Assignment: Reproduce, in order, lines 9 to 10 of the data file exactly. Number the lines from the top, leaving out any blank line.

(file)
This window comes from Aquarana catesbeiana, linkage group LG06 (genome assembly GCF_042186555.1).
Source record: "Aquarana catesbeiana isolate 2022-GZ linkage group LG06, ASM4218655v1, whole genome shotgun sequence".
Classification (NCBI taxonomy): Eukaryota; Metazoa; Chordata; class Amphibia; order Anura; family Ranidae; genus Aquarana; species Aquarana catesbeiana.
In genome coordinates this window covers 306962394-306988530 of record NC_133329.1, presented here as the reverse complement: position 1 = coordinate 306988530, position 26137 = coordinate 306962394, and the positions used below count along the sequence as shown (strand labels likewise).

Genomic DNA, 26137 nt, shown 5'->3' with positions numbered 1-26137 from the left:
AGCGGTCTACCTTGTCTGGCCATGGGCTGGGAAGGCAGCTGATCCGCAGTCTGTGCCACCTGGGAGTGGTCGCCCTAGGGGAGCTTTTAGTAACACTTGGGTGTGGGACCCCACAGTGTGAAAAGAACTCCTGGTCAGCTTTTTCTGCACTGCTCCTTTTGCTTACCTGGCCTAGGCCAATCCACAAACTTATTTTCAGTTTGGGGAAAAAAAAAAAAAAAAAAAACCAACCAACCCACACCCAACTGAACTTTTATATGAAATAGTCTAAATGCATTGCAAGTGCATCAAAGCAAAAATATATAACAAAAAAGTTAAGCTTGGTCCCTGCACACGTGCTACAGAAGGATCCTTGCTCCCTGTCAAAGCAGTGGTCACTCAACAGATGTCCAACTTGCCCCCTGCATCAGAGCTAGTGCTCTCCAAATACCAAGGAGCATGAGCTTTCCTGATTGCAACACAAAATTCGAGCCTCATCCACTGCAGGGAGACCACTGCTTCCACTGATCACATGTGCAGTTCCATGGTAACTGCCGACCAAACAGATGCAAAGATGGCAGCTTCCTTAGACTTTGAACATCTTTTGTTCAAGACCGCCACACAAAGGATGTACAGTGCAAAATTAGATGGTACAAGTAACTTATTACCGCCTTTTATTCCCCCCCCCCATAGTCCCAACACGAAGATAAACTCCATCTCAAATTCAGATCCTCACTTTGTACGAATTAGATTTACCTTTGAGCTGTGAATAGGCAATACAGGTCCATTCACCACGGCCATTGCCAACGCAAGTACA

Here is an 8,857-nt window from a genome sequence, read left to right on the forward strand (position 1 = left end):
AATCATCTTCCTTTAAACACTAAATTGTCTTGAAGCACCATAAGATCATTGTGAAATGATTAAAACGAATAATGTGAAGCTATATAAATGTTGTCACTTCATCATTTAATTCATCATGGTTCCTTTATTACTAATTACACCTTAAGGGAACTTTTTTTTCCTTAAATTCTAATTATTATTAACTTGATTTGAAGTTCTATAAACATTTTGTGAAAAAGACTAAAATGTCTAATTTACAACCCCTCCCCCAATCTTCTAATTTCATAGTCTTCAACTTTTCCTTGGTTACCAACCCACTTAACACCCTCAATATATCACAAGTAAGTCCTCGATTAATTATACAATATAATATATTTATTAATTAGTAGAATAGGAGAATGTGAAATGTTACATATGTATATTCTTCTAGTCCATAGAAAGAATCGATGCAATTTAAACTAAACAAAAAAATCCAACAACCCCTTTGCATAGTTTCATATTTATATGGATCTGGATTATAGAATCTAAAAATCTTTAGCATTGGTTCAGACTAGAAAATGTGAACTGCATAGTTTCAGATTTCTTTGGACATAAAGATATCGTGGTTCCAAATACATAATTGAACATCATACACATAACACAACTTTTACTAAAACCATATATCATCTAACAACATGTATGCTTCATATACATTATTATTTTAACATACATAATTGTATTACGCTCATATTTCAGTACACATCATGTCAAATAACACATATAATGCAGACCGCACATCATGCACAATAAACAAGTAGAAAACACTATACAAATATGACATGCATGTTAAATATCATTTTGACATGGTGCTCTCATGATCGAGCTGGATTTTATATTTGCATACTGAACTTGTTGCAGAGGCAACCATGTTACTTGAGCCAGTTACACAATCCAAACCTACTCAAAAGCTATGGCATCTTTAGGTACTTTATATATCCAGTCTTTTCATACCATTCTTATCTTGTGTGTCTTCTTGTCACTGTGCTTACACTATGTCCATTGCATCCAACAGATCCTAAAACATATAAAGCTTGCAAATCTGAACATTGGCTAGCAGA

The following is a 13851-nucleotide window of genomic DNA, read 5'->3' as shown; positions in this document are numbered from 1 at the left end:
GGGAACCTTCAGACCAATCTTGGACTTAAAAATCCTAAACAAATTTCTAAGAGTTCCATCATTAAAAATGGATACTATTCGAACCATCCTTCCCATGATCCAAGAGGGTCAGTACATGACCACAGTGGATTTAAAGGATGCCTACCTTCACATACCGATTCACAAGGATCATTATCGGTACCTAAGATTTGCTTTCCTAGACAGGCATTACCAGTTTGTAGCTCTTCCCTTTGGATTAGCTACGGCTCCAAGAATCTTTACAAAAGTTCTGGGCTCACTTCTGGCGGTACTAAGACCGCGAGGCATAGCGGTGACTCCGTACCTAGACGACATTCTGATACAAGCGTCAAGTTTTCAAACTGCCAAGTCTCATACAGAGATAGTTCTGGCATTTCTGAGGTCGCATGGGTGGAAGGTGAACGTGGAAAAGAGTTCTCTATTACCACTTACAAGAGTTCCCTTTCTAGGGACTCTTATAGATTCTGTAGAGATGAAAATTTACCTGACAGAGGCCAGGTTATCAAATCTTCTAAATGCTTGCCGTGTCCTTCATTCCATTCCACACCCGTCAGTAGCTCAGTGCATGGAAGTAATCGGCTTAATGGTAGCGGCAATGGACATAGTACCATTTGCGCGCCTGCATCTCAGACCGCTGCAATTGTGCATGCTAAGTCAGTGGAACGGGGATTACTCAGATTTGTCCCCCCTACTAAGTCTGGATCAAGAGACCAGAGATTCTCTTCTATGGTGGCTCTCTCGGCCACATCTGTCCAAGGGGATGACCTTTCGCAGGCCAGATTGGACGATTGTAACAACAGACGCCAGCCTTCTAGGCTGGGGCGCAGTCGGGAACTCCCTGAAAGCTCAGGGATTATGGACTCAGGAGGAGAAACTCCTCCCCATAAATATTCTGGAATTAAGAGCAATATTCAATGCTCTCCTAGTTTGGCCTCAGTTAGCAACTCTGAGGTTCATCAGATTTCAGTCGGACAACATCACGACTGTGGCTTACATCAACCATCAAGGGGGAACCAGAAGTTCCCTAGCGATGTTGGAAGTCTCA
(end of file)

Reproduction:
The following is a 13851-nucleotide window of genomic DNA, read 5'->3' as shown; positions in this document are numbered from 1 at the left end:
GGGAACCTTCAGACCAATCTTGGACTTAAAAATCCTAAACAAATTTCTAAGAGTTCCATCATTAAAAATGGATACTATTCGAACCATCCTTCCCATGATCCAAGAGGGTCAGTACATGACCACAGTGGATTTAAAGGATGCCTACCTTCACATACCGATTCACAAGGATCATTATCGGTACCTAAGATTTGCTTTCCTAGACAGGCATTACCAGTTTGTAGCTCTTCCCTTTGGATTAGCTACGGCTCCAAGAATCTTTACAAAAGTTCTGGGCTCACTTCTGGCGGTACTAAGACCGCGAGGCATAGCGGTGACTCCGTACCTAGACGACATTCTGATACAAGCGTCAAGTTTTCAAACTGCCAAGTCTCATACAGAGATAGTTCTGGCATTTCTGAGGTCGCATGGGTGGAAGGTGAACGTGGAAAAGAGTTCTCTATTACCACTTACAAGAGTTCCCTTTCTAGGGACTCTTATAGATTCTGTAGAGATGAAAATTTACCTGACAGAGGCCAGGTTATCAAATCTTCTAAATGCTTGCCGTGTCCTTCATTCCATTCCACACCCGTCAGTAGCTCAGTGCATGGAAGTAATCGGCTTAATGGTAGCGGCAATGGACATAGTACCATTTGCGCGCCTGCATCTCAGACCGCTGCAATTGTGCATGCTAAGTCAGTGGAACGGGGATTACTCAGATTTGTCCCCCCTACTAAGTCTGGATCAAGAGACCAGAGATTCTCTTCTATGGTGGCTCTCTCGGCCACATCTGTCCAAGGGGATGACCTTTCGCAGGCCAGATTGGACGATTGTAACAACAGACGCCAGCCTTCTAGGCTGGGGCGCAGTCGGGAACTCCCTGAAAGCTCAGGGATTATGGACTCAGGAGGAGAAACTCCTCCCCATAAATATTCTGGAATTAAGAGCAATATTCAATGCTCTCCTAGTTTGGCCTCAGTTAGCAACTCTGAGGTTCATCAGATTTCAGTCGGACAACATCACGACTGTGGCTTACATCAACCATCAAGGGGGAACCAGAAGTTCCCTAGCGATGTTGGAAGTCTCA